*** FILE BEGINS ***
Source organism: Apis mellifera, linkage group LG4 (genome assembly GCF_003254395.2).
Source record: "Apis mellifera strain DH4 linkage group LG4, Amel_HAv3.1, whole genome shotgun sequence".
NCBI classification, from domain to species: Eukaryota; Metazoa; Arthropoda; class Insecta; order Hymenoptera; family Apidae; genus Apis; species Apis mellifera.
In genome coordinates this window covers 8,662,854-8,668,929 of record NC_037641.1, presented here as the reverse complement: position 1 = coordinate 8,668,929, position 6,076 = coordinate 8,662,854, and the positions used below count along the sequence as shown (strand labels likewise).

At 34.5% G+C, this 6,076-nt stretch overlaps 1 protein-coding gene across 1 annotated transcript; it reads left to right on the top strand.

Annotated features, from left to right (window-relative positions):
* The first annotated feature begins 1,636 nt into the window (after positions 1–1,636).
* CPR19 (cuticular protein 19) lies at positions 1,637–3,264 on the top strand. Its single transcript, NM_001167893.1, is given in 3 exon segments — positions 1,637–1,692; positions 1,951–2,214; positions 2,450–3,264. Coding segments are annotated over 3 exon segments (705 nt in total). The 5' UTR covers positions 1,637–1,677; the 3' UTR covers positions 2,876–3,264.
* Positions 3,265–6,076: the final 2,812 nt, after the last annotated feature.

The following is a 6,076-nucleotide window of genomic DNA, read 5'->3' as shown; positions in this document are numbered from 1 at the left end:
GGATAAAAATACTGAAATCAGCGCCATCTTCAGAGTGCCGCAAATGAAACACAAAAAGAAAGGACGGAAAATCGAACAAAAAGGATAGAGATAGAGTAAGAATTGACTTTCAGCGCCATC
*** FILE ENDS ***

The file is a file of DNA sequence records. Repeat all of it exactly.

Source organism: Apis mellifera, linkage group LG4 (genome assembly GCF_003254395.2).
Source record: "Apis mellifera strain DH4 linkage group LG4, Amel_HAv3.1, whole genome shotgun sequence".
NCBI classification, from domain to species: Eukaryota; Metazoa; Arthropoda; class Insecta; order Hymenoptera; family Apidae; genus Apis; species Apis mellifera.
In genome coordinates this window covers 8,662,854-8,668,929 of record NC_037641.1, presented here as the reverse complement: position 1 = coordinate 8,668,929, position 6,076 = coordinate 8,662,854, and the positions used below count along the sequence as shown (strand labels likewise).

At 34.5% G+C, this 6,076-nt stretch overlaps 1 protein-coding gene across 1 annotated transcript; it reads left to right on the top strand.

Annotated features, from left to right (window-relative positions):
* The first annotated feature begins 1,636 nt into the window (after positions 1–1,636).
* CPR19 (cuticular protein 19) lies at positions 1,637–3,264 on the top strand. Its single transcript, NM_001167893.1, is given in 3 exon segments — positions 1,637–1,692; positions 1,951–2,214; positions 2,450–3,264. Coding segments are annotated over 3 exon segments (705 nt in total). The 5' UTR covers positions 1,637–1,677; the 3' UTR covers positions 2,876–3,264.
* Positions 3,265–6,076: the final 2,812 nt, after the last annotated feature.

The following is a 6,076-nucleotide window of genomic DNA, read 5'->3' as shown; positions in this document are numbered from 1 at the left end:
GGATAAAAATACTGAAATCAGCGCCATCTTCAGAGTGCCGCAAATGAAACACAAAAAGAAAGGACGGAAAATCGAACAAAAAGGATAGAGATAGAGTAAGAATTGACTTTCAGCGCCATC